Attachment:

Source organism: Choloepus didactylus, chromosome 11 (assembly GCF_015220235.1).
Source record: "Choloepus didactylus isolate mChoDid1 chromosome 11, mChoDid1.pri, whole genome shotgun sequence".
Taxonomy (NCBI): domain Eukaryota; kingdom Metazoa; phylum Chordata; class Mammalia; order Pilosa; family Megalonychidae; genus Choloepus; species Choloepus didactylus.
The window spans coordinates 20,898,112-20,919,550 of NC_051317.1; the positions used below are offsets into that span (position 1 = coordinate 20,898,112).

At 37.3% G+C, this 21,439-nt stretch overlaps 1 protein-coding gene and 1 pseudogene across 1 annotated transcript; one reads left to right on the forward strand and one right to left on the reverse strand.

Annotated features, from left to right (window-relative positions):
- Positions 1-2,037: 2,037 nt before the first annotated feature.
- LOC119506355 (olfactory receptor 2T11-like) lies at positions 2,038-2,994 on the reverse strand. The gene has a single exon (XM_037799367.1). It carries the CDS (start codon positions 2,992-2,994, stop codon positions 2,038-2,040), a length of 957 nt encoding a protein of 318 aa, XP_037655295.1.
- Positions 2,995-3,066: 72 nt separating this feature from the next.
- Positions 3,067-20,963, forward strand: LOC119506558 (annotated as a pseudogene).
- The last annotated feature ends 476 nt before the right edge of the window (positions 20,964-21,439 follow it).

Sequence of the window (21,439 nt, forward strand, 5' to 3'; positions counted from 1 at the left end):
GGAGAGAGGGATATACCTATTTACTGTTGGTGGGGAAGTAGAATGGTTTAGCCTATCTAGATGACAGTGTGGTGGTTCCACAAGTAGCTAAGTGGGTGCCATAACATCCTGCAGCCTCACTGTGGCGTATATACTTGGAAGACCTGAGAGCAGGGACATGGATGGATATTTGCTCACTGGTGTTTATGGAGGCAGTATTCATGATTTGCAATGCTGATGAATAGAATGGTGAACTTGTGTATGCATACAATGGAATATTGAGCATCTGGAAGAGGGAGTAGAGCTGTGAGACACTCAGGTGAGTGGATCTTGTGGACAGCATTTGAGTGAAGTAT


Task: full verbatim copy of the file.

Source organism: Choloepus didactylus, chromosome 11 (assembly GCF_015220235.1).
Source record: "Choloepus didactylus isolate mChoDid1 chromosome 11, mChoDid1.pri, whole genome shotgun sequence".
Taxonomy (NCBI): domain Eukaryota; kingdom Metazoa; phylum Chordata; class Mammalia; order Pilosa; family Megalonychidae; genus Choloepus; species Choloepus didactylus.
The window spans coordinates 20,898,112-20,919,550 of NC_051317.1; the positions used below are offsets into that span (position 1 = coordinate 20,898,112).

At 37.3% G+C, this 21,439-nt stretch overlaps 1 protein-coding gene and 1 pseudogene across 1 annotated transcript; one reads left to right on the forward strand and one right to left on the reverse strand.

Annotated features, from left to right (window-relative positions):
- Positions 1-2,037: 2,037 nt before the first annotated feature.
- LOC119506355 (olfactory receptor 2T11-like) lies at positions 2,038-2,994 on the reverse strand. The gene has a single exon (XM_037799367.1). It carries the CDS (start codon positions 2,992-2,994, stop codon positions 2,038-2,040), a length of 957 nt encoding a protein of 318 aa, XP_037655295.1.
- Positions 2,995-3,066: 72 nt separating this feature from the next.
- Positions 3,067-20,963, forward strand: LOC119506558 (annotated as a pseudogene).
- The last annotated feature ends 476 nt before the right edge of the window (positions 20,964-21,439 follow it).

Sequence of the window (21,439 nt, forward strand, 5' to 3'; positions counted from 1 at the left end):
GGAGAGAGGGATATACCTATTTACTGTTGGTGGGGAAGTAGAATGGTTTAGCCTATCTAGATGACAGTGTGGTGGTTCCACAAGTAGCTAAGTGGGTGCCATAACATCCTGCAGCCTCACTGTGGCGTATATACTTGGAAGACCTGAGAGCAGGGACATGGATGGATATTTGCTCACTGGTGTTTATGGAGGCAGTATTCATGATTTGCAATGCTGATGAATAGAATGGTGAACTTGTGTATGCATACAATGGAATATTGAGCATCTGGAAGAGGGAGTAGAGCTGTGAGACACTCAGGTGAGTGGATCTTGTGGACAGCATTTGAGTGAAGTAT